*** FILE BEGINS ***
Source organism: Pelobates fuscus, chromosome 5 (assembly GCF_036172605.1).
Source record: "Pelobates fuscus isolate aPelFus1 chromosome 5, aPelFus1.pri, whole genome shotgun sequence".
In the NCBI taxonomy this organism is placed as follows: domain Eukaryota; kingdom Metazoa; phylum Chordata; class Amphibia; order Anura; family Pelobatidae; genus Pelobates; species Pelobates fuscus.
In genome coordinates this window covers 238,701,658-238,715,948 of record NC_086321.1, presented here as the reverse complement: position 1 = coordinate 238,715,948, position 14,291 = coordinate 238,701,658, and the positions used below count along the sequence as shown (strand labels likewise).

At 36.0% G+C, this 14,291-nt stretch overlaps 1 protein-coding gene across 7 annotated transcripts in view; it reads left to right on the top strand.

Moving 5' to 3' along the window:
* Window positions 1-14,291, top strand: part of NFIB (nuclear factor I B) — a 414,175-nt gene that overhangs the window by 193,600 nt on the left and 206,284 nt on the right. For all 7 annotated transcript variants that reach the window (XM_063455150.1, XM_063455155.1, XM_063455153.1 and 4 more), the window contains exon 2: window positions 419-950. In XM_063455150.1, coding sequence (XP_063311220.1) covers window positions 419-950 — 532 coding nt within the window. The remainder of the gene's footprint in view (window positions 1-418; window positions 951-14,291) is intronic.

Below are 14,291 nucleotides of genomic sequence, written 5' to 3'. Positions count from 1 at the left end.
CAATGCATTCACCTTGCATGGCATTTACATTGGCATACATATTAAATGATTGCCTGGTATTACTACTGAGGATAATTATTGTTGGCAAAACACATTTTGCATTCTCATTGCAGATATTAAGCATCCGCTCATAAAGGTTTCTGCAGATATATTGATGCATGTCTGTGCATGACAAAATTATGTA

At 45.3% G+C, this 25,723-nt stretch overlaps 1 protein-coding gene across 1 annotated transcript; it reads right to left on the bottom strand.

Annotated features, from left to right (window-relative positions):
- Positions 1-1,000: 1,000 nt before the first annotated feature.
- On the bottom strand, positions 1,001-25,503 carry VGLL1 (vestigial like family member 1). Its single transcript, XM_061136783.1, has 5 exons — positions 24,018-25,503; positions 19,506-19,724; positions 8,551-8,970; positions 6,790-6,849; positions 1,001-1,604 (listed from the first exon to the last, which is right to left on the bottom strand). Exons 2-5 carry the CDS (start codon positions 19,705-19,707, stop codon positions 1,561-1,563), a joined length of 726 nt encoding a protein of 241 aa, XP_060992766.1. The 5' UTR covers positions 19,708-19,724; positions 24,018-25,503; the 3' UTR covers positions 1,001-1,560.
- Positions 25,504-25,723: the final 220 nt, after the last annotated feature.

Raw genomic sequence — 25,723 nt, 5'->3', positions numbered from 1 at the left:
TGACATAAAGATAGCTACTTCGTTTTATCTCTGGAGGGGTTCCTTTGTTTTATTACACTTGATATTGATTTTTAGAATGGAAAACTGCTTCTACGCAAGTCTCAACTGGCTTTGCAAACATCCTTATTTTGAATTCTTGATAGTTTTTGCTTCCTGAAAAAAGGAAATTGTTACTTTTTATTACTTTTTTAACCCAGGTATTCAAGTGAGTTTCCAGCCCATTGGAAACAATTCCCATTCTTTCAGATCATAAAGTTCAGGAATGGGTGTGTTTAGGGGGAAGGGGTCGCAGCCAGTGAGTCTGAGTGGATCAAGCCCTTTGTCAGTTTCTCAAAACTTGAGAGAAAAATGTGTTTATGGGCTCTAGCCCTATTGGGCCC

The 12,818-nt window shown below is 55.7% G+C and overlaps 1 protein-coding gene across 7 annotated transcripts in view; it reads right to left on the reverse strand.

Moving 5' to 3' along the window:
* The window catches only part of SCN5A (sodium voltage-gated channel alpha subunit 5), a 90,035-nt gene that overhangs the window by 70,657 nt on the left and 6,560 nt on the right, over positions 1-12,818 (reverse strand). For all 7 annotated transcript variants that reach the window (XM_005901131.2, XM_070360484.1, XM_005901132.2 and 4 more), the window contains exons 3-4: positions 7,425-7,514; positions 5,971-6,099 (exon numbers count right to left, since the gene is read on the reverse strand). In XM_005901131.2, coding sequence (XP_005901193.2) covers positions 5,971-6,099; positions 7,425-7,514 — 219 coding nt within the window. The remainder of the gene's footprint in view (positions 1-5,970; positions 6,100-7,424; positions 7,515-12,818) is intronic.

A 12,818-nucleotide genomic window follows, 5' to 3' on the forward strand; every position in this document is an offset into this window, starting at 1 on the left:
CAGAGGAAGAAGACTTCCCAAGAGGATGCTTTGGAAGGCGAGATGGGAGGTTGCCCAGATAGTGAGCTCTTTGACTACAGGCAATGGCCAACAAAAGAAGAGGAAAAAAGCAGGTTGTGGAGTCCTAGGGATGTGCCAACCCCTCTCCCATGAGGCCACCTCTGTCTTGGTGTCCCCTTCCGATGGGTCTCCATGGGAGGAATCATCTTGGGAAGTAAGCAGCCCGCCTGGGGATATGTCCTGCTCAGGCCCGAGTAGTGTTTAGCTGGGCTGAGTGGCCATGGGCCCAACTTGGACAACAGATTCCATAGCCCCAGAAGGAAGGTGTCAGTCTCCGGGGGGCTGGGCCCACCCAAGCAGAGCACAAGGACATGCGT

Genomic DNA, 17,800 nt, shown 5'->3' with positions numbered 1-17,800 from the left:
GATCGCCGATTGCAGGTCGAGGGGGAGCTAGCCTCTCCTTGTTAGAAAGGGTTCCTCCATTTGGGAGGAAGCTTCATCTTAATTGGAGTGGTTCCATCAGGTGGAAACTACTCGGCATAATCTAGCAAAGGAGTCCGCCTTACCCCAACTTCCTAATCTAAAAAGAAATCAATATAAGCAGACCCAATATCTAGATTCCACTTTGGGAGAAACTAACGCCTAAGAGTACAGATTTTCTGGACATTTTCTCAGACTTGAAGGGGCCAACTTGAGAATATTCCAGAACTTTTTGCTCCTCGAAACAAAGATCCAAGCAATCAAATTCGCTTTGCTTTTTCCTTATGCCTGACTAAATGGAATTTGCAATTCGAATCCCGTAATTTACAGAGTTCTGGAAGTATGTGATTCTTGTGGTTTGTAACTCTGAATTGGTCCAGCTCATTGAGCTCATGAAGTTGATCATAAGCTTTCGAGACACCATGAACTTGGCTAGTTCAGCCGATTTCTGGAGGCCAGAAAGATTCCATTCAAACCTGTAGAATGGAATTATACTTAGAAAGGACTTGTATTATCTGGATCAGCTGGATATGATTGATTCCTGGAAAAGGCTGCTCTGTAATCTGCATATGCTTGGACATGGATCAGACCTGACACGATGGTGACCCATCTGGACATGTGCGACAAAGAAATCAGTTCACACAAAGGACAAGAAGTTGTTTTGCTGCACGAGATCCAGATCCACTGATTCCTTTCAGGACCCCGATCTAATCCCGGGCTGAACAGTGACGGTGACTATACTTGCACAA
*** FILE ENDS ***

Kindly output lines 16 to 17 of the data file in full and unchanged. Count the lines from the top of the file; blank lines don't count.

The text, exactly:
TGACATAAAGATAGCTACTTCGTTTTATCTCTGGAGGGGTTCCTTTGTTTTATTACACTTGATATTGATTTTTAGAATGGAAAACTGCTTCTACGCAAGTCTCAACTGGCTTTGCAAACATCCTTATTTTGAATTCTTGATAGTTTTTGCTTCCTGAAAAAAGGAAATTGTTACTTTTTATTACTTTTTTAACCCAGGTATTCAAGTGAGTTTCCAGCCCATTGGAAACAATTCCCATTCTTTCAGATCATAAAGTTCAGGAATGGGTGTGTTTAGGGGGAAGGGGTCGCAGCCAGTGAGTCTGAGTGGATCAAGCCCTTTGTCAGTTTCTCAAAACTTGAGAGAAAAATGTGTTTATGGGCTCTAGCCCTATTGGGCCC

The 12,818-nt window shown below is 55.7% G+C and overlaps 1 protein-coding gene across 7 annotated transcripts in view; it reads right to left on the reverse strand.